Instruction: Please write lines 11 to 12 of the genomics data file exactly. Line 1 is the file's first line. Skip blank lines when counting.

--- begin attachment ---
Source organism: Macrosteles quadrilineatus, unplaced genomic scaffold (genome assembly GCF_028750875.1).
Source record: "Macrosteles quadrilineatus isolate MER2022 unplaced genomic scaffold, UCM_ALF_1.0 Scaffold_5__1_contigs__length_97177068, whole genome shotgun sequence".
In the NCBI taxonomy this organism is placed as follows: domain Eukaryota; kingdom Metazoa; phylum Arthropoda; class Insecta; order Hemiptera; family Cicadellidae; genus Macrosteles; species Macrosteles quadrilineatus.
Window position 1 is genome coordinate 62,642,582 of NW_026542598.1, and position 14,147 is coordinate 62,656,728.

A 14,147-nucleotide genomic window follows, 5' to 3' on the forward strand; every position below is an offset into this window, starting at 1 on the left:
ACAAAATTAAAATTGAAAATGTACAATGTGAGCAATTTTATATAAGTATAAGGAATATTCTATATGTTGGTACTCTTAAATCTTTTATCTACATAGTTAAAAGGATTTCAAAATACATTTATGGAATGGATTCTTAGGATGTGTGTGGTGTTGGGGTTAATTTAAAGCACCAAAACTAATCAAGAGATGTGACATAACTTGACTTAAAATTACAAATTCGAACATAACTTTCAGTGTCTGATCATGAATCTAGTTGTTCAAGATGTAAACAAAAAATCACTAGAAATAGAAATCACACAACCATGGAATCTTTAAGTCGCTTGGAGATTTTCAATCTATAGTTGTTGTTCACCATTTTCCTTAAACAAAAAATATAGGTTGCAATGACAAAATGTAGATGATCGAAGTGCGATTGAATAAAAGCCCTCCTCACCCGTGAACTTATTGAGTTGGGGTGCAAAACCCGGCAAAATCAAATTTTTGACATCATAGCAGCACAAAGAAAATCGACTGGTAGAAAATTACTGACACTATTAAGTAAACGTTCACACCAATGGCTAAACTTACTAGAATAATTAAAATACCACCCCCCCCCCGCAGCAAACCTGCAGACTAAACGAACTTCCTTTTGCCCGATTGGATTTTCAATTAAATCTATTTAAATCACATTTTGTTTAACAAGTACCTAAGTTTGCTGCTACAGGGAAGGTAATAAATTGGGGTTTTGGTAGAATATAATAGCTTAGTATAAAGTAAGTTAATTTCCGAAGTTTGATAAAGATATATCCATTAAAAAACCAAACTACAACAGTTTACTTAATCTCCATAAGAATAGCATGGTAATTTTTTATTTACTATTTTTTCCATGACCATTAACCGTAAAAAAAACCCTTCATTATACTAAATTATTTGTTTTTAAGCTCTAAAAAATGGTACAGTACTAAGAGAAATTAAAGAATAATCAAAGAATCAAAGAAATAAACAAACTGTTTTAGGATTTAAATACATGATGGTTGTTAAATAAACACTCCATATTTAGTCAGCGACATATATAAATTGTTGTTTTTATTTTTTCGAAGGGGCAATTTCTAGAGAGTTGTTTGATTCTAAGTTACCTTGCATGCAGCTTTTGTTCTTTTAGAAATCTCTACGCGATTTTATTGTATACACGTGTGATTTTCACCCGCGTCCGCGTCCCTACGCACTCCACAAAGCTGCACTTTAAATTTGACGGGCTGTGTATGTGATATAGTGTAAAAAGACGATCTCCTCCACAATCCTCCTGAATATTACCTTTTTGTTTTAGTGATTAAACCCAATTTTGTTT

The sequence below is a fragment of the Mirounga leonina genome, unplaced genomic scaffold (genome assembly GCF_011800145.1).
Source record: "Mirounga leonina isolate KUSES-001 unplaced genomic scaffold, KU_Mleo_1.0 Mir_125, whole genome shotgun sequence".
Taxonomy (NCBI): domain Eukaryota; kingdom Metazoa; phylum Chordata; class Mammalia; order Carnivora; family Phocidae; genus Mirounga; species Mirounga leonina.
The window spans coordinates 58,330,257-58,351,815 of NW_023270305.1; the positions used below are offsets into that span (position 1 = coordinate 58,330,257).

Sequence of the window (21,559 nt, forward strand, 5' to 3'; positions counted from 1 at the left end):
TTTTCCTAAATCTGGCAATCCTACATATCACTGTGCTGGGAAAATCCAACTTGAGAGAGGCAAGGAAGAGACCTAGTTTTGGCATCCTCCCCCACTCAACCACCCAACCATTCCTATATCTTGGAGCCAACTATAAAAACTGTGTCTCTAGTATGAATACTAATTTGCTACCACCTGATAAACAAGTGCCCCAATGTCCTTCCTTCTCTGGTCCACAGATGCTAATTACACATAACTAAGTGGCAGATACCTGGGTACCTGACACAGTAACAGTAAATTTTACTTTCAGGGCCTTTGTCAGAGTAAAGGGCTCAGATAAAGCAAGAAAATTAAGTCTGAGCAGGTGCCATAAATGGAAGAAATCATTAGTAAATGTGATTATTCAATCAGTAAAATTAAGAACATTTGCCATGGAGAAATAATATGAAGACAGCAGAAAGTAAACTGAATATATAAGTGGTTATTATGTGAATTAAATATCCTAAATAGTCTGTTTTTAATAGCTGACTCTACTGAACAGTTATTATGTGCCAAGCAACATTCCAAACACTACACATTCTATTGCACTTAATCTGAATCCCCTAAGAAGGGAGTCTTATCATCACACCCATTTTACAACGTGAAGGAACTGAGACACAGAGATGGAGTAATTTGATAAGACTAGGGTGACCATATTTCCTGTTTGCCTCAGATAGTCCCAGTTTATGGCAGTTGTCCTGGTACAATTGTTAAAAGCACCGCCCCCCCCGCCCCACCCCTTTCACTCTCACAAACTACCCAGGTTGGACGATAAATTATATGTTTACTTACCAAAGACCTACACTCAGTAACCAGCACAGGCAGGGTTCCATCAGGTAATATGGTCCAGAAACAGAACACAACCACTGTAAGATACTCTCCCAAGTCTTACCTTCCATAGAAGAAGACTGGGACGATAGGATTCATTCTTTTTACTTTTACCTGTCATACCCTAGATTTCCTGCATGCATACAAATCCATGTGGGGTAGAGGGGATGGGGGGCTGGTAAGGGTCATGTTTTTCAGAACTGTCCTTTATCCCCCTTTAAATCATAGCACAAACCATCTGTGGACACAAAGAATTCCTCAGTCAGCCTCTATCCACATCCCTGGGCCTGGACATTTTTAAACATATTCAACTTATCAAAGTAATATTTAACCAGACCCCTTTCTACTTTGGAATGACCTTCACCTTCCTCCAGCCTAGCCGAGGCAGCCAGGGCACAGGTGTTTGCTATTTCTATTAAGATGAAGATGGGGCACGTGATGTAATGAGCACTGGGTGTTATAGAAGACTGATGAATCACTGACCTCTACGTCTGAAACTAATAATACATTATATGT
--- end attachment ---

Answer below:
Sequence of the window (21,559 nt, forward strand, 5' to 3'; positions counted from 1 at the left end):
TTTTCCTAAATCTGGCAATCCTACATATCACTGTGCTGGGAAAATCCAACTTGAGAGAGGCAAGGAAGAGACCTAGTTTTGGCATCCTCCCCCACTCAACCACCCAACCATTCCTATATCTTGGAGCCAACTATAAAAACTGTGTCTCTAGTATGAATACTAATTTGCTACCACCTGATAAACAAGTGCCCCAATGTCCTTCCTTCTCTGGTCCACAGATGCTAATTACACATAACTAAGTGGCAGATACCTGGGTACCTGACACAGTAACAGTAAATTTTACTTTCAGGGCCTTTGTCAGAGTAAAGGGCTCAGATAAAGCAAGAAAATTAAGTCTGAGCAGGTGCCATAAATGGAAGAAATCATTAGTAAATGTGATTATTCAATCAGTAAAATTAAGAACATTTGCCATGGAGAAATAATATGAAGACAGCAGAAAGTAAACTGAATATATAAGTGGTTATTATGTGAATTAAATATCCTAAATAGTCTGTTTTTAATAGCTGACTCTACTGAACAGTTATTATGTGCCAAGCAACATTCCAAACACTACACATTCTATTGCACTTAATCTGAATCCCCTAAGAAGGGAGTCTTATCATCACACCCATTTTACAACGTGAAGGAACTGAGACACAGAGATGGAGTAATTTGATAAGACTAGGGTGACCATATTTCCTGTTTGCCTCAGATAGTCCCAGTTTATGGCAGTTGTCCTGGTACAATTGTTAAAAGCACCGCCCCCCCCGCCCCACCCCTTTCACTCTCACAAACTACCCAGGTTGGACGATAAATTATATGTTTACTTACCAAAGACCTACACTCAGTAACCAGCACAGGCAGGGTTCCATCAGGTAATATGGTCCAGAAACAGAACACAACCACTGTAAGATACTCTCCCAAGTCTTACCTTCCATAGAAGAAGACTGGGACGATAGGATTCATTCTTTTTACTTTTACCTGTCATACCCTAGATTTCCTGCATGCATACAAATCCATGTGGGGTAGAGGGGATGGGGGGCTGGTAAGGGTCATGTTTTTCAGAACTGTCCTTTATCCCCCTTTAAATCATAGCACAAACCATCTGTGGACACAAAGAATTCCTCAGTCAGCCTCTATCCACATCCCTGGGCCTGGACATTTTTAAACATATTCAACTTATCAAAGTAATATTTAACCAGACCCCTTTCTACTTTGGAATGACCTTCACCTTCCTCCAGCCTAGCCGAGGCAGCCAGGGCACAGGTGTTTGCTATTTCTATTAAGATGAAGATGGGGCACGTGATGTAATGAGCACTGGGTGTTATAGAAGACTGATGAATCACTGACCTCTACGTCTGAAACTAATAATACATTATATGT